Gather all your photographic memories in one spot. Find a place in the house where you can stack, sort and review without having to constantly move the memories from that location. (the dining room table may sound great, until you are having to clear the space ready for meal time). Set up a working space so you are comfortable and can walk away and come back without having to put the stacks away. Working at a table is more practical to sitting on the floor or spare bed. If you are working in a bedroom, have a fold out table that you can sit at to do the sorting, use the bed surface for storage. (digital images, migrate all files to one device on a fast computer)
Gather supplies to make the sorting process run smoothly. Every time you decide to label or make a new pile needs to be seamless (not another trip to the stationery drawer to find a pen or locate another piece of paper).
Suggestions for supplies for physical photographs & albums:
- Pens (that don’t smudge)
- Pair of white cotton gloves
- Trays or boxes for sorting (shoe boxes can work here)
- Sticky notes/index cards can be invaluable for labelling
- Rubber bands or acid free bags to bundle photos
For digital photographs & albums:
- Lap top
- USBs and or portable hard drive
- Software that you can work with comfortably
- File names and ID for cloud storage
Make a decision each time you sit down to sort, how long you will spend on this task today. Working in 20 – 30 minute slots can be best. Long time slots can be draining, and affect your motivation to get the job done. If you decide to give the task a morning or evening, ensure you take a 5 minute break every 30 minutes.
Are you going to keep the bundles of negatives, if so, these need to be classified the same as your photos. You can have these negatives scanned with a proof sheet for sorting and classifying or you choose to discard them because you have the photos.
Start sorting using the ABC method.
A – your best photos the ones on display of in albums
B – these are good images, to keep or perhaps share with others
C – poor images or duplicates you can give away or discard
At times we have received photos from family members or friends, and those images don’t have any relevance or meaning to you. You may wish to discard or share these with others, but eliminate from your collection.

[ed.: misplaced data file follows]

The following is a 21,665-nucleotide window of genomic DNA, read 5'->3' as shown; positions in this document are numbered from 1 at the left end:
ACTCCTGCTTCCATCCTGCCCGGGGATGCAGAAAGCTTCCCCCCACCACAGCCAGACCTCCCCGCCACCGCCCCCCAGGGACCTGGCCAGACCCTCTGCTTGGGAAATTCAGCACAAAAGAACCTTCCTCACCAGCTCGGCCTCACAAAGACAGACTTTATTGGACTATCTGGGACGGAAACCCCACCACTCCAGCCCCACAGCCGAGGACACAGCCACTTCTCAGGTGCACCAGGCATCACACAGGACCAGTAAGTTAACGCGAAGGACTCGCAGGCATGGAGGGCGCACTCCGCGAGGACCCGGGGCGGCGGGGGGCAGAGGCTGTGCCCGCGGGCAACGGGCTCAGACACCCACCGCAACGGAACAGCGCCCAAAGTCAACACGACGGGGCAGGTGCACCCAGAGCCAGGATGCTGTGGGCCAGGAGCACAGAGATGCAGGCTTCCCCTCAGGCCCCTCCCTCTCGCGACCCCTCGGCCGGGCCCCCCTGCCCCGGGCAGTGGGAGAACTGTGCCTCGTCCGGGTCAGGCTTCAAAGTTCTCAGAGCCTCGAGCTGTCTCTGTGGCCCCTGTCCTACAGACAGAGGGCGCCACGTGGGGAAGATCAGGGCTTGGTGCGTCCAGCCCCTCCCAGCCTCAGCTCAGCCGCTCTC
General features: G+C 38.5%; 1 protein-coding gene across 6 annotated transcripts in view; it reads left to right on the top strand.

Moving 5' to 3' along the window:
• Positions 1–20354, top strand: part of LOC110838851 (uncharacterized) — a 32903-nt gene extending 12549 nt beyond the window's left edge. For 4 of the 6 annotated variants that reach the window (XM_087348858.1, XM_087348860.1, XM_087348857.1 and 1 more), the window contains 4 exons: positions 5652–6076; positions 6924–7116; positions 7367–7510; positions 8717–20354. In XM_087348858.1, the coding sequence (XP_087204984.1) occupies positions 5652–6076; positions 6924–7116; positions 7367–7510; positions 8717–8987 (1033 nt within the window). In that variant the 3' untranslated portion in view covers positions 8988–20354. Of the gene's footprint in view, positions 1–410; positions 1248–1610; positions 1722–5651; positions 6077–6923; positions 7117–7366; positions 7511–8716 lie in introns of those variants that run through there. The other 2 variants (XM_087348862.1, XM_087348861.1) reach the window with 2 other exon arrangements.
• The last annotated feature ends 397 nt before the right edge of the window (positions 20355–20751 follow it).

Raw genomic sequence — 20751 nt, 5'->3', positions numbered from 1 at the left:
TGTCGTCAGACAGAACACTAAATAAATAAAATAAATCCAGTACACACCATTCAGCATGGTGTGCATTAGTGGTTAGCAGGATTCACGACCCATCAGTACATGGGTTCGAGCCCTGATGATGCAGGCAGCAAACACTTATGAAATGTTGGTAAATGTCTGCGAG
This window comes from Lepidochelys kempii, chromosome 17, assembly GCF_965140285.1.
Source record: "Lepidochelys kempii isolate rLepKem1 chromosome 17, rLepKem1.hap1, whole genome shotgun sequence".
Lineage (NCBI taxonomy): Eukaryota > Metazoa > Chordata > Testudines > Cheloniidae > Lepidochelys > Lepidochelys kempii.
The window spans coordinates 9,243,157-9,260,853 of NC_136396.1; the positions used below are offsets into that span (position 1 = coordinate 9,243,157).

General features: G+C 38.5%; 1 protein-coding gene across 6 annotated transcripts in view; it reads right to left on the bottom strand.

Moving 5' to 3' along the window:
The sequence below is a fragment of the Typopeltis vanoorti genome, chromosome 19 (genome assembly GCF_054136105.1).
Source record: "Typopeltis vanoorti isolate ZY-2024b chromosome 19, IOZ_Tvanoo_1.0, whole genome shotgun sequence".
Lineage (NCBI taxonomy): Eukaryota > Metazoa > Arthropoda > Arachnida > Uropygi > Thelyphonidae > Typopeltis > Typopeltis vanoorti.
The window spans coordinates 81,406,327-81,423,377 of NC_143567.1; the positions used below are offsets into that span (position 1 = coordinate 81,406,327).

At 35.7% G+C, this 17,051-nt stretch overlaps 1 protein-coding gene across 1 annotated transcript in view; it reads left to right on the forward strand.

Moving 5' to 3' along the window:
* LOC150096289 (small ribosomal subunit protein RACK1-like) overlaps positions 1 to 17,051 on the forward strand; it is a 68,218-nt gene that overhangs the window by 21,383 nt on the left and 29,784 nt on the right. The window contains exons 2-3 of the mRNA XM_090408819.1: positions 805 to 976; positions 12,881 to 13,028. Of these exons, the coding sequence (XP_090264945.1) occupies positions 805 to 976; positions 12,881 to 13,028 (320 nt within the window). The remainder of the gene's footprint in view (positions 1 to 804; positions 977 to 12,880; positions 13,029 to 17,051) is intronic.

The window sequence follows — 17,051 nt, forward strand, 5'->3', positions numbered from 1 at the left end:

Photo albums and slides can also be labelled using the same classifications as your photos. Album pages can be scanned if you do not want to remove all the photos from the album. For Super8 movies and videos classify these in the same manner as your photographs.
Keep focused. Keep your decisions simple. When decluttering, the decision is to keep or let go.
Photos you keep should answer YES to the following:
- Does the image have meaning to you?
- If the photo is of people, are their eyes open?
- Can you identify at least one person in the photo?
- If the photo does not include people, is it exceptional in some way
- Is everything that is important in the photo clear and sharp?
If the photo is a maybe, have a maybe box you can use for later decisions. Allow the last 5 minutes of your sorting session to review the maybe box, pick out the best 7 photos and discard the rest. When sharing or discarding photos, arrange to manage this at the end of your session. (There can be a tendency to resort discarded photos if left for another day) Those photos you are going to share, place in labelled envelopes or boxes and post or store somewhere that means you give them to the intended recipient. For the photos you are going to discard, have a shredder or waste bin and remove from the sorting area.
Once the sorting and classifying has been achieved, Hutt St Photos can scan all the images for you in the classifications that you have allocated.
The photo memories can include:
- Photos (of all sizes) and postcards of your travels
- Photo Albums
- Super8 movies
- Digital files
These can be prepared and saved for you on archival discs, portable hard drive or to your USB. (If using a USB ensure you save on your hard drive at home, as well as storing the USB).